Swimming with killer whales
A new IMAX 3D film narrated by Daryl Hannah lets viewers dive into a mysterious underwater world.
Mon, May 04, 2009 at 02:06 PM
Photo: Jeff Lipsky; Sarah Cima for 3D Entertainment Distribution Ltd.
The new IMAX film “Dolphins and Whales 3D” takes viewers into the secret world of bottlenose dolphins, killer whales, and 10 other cetacean species. Distilled from footage collected over 600 hours of diving, the 42-minute film succeeds because it doesn’t preach. Sure, it hits environmental notes and educates with profiles of the sea creatures. But its aim is not merely to serve as a Cetacean 101 course, or even to take kids off harried parents’ hands for an hour during aquarium visits. By awing viewers and allowing them to connect with the underwater world that less than 1% of people actually ever see firsthand, the producers hope to inspire people to take action to conserve this precious environment. So don’t expect footage of manatees mangled by motor boat propellers, or wasted coastlines.
“We could have shown images of dead dolphins, dead whales, but that was not the purpose of the film,” said producer François Mantello, during a question and answer session after the film’s premiere at Boston’s New England Aquarium on February 15. François’ bother, Jean Jacques Mantello, directed the film.
While the film is kid-friendly, its stunning underwater footage will keep adults at the edge of their seats, too. It’s difficult to fall asleep with an eight-ton whale slashing his massive 3D tail through roiling ocean water at what feels like two inches from your nose—so close that you can count the white barnacles encrusting his taut grey skin, or the scars on his snout as he looms up to your face.
Narrator Daryl Hannah’s deep, distinctive voice enhances the sensation that viewers are in a mysterious world. She’s well-cast, not only because of her emotive voice, but also because of her impressive green record—she once lived in a tree for three weeks to protest the destruction of an urban farm in Los Angeles.
Hannah, in turn, was drawn to the project in part because of its producers’ compassionate approach to filming. None of the animals shown in the film were trained or captive—a rarity in the wildlife film industry. “I love the fact that all of these animals were filmed in the wild,” said Hannah in an interview before the premiere. “They did most of this film free-diving. The animals could have left easily, so the divers had to be accepted by them in order to get any of this footage, which is why it took three years to collect.”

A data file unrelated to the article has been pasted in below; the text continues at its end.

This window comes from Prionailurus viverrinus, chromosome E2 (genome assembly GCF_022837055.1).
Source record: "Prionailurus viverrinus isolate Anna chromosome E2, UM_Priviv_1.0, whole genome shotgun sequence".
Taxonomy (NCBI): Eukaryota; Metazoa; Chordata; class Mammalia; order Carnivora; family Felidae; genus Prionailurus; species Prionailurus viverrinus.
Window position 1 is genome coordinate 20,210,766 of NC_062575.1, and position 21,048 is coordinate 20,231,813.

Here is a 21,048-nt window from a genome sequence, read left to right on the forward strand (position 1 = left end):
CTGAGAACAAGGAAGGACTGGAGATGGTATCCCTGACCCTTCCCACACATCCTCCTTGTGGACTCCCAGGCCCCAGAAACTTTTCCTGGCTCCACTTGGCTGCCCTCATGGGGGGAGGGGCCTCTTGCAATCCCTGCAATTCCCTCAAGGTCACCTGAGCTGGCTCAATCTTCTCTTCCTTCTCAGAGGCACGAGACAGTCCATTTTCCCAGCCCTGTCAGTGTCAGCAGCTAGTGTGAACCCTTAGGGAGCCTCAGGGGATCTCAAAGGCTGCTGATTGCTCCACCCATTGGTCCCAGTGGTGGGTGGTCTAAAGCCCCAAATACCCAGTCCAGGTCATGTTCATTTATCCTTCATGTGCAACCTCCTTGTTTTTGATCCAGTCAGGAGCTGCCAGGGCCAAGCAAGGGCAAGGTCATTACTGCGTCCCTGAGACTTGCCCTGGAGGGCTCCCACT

“Dolphins” is also unique in that every second of footage is taken from underwater. “Usually you see movies about dolphins and whales and you see their tails and you see them breaching and that kind of thing—but this is all from their world, in their world,” Hannah said.
Film collaborator Jean Michel Cousteau, son of ocean explorer Jacque Cousteau, also believes that helping people to experience the ocean—speaking to the heart first, rather than trying to appeal directly to the mind—is the best way to inspire conservationist attitudes. “That’s all you have to do,” he said in an interview before the premiere. “Then good sense prevails.” The seed of his own career as a marine conservationist and founder of Ocean Futures Society was planted in childhood, when he saw firsthand the degradation of the ocean, his “backyard and second home” growing up in France.
As the lights went down on the night of the premiere, François Montello told the audience: “put on your glasses, put on your fins, hold your breath, and have a great dive,” and the film turned out to be just that. You’ll likely forget you’re sitting in a movie theater wearing those goofy 3D glasses. Don’t be surprised if you flinch as whales skim the tip of your nose, or if you reach out when dolphins toss bits of seaweed to you in a game of catch.
“Dolphins and Whales 3D” will roll out across the country over the next year. It runs at Boston’s New England Aquarium through April 16th. Check the film’s website for other locations and dates. Eventually, the Mantello brothers hope to see the film screened in Japan, where whaling is still practiced.
Story by Tobin Hack. This article originally appeared in Plenty in February 2008.
Copyright Environ Press 2008